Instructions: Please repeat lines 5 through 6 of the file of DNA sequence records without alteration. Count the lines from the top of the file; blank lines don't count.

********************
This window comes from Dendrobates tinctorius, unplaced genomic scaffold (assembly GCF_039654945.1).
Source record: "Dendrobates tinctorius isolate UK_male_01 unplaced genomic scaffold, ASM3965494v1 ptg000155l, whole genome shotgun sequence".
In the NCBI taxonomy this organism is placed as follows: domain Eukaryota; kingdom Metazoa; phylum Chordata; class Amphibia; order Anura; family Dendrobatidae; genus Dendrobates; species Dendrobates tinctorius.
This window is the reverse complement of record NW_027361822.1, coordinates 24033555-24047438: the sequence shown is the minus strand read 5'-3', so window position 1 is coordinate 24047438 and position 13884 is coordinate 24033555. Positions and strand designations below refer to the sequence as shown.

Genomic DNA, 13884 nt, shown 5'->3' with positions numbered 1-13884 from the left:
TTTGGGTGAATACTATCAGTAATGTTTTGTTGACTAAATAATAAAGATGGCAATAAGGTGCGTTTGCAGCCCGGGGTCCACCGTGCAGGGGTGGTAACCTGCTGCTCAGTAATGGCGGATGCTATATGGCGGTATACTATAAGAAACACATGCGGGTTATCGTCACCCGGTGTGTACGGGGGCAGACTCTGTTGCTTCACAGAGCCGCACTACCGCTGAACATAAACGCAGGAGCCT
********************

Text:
Genomic DNA, 13884 nt, shown 5'->3' with positions numbered 1-13884 from the left:
TTTGGGTGAATACTATCAGTAATGTTTTGTTGACTAAATAATAAAGATGGCAATAAGGTGCGTTTGCAGCCCGGGGTCCACCGTGCAGGGGTGGTAACCTGCTGCTCAGTAATGGCGGATGCTATATGGCGGTATACTATAAGAAACACATGCGGGTTATCGTCACCCGGTGTGTACGGGGGCAGACTCTGTTGCTTCACAGAGCCGCACTACCGCTGAACATAAACGCAGGAGCCT